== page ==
Based in Melbourne, Australia

Philip Samartzis is a sound artist, scholar and curator with a specific interest in the social and environmental conditions informing remote wilderness regions and their communities. His ‘eco-acoustic’ compositional practice is based on deep fieldwork in which he deploys sensitive recording devices to capture a range of phenomena occurring at the margins of our planet. A place where technology and science meet music and art to reveal environmental issues. 

He has exhibited and performed widely including presentations at The Cartier Foundation for Contemporary Art, Paris (2001); The Andy Warhol Museum, Pittsburgh (2002); San Francisco Museum of Modern Art (2002); The Mori Arts Centre, Tokyo (2003); The Sydney Opera House (2004); The National Taiwan Museum of Fine Arts, Taichung (2007); The National Center for Contemporary Art, Moscow (2009); The Art Gallery of South Australia (2012); The National Gallery of Victoria (2013); The Merz Foundation, Turin (2016); and The InterCommunication Centre (ICC) Gallery, Tokyo (2019). 

Samartzis is the recipient of three Australian Antarctic Territory Fellowships which he is using to produce a sound map of the Australian Antarctic Territory comprising four research stations and two vessels operating in Eastern Antarctica and the Southern Ocean. The sound map spans twelve years and incorporates natural, anthropogenic, atmospheric and geophysical phenomena to provide new encounters and experiences of Antarctica through its unique soundscape. In 2014 France Culture, INA-GRM and ABC Radio National commissioned a work for radio titled Antarctica, An Absent Presence based on the Thames & Hudson book (2016).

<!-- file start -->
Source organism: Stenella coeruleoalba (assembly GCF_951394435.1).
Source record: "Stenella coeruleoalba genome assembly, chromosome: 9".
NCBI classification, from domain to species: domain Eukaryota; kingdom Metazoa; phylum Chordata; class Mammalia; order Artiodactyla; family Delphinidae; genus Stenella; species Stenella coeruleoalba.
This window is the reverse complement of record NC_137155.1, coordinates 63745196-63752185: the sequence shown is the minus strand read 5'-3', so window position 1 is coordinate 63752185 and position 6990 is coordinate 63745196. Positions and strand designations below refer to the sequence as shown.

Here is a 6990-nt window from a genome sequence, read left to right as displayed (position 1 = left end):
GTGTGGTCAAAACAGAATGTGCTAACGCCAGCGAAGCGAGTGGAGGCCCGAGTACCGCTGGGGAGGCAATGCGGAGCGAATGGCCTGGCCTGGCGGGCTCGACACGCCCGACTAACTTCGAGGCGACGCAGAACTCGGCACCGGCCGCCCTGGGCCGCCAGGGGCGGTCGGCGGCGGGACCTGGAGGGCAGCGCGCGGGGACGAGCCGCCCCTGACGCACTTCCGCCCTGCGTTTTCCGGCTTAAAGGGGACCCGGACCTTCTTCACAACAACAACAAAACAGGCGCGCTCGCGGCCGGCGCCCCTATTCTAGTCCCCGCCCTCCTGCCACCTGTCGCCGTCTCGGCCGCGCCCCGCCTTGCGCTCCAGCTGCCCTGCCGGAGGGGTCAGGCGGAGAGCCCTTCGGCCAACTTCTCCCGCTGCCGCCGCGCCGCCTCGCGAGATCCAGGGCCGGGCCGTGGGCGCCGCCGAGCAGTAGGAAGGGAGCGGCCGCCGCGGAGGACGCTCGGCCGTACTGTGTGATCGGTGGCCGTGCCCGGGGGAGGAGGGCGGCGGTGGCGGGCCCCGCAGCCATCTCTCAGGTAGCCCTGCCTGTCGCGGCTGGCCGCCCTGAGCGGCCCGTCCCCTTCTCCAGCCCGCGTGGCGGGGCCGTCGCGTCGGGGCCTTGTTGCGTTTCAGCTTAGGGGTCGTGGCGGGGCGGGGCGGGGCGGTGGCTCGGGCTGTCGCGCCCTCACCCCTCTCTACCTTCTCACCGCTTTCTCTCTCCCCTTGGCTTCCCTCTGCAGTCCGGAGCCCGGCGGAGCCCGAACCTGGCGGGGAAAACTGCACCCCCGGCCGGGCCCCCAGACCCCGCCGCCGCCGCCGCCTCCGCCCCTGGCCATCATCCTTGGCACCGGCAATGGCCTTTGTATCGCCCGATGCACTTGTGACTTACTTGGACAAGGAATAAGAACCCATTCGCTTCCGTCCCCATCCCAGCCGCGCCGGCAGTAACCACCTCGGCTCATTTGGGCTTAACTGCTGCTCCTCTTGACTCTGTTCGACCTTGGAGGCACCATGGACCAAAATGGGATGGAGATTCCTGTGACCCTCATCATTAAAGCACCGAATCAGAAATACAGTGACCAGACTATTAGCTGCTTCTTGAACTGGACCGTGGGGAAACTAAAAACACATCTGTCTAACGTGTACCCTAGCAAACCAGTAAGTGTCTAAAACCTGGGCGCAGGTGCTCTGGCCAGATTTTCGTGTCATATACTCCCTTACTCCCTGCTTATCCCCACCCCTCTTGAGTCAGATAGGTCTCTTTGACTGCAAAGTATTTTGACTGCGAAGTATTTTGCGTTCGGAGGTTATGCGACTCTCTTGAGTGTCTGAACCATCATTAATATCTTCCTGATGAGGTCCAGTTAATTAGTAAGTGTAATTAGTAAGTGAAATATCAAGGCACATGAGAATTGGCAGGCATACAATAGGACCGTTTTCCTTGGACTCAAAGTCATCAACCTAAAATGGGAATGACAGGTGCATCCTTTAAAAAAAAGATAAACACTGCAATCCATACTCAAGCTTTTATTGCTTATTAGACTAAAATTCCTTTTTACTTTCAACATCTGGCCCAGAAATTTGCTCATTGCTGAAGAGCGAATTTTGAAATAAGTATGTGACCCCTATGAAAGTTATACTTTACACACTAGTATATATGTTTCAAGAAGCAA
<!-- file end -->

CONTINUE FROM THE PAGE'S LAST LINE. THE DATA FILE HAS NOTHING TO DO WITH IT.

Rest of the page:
Building on his Antarctic work, Samartzis was awarded a Swiss National Science Foundation Fellowship in 2019 to undertake sound recordings in and around the High Altitude Research Station at Jungfraujoch. His time in Switzerland resulted in his most recent project, Atmospheres and Disturbances, which is based on a sound map he has constructed of the effects of climate change at Jungfraujoch. The project is supported by Creative Victoria, the Swiss National Science Foundation, and the Institute of Computer Music and Sound Technology at the Zurich University of the Arts. 

Samartzis researches in the areas of sound art, acoustic ecology and spatial sound practices, and was a chief investigator on two Australian Research Council funded projects, Designing Sound for Health and Wellbeing (2008-10), and Spatial Dialogues: Public Art and Climate Change (2011-13). He is the co-founder and artistic director of the Bogong Centre for Sound Culture, and is currently Associate Professor in Sound at the School of Art – RMIT University in Melbourne.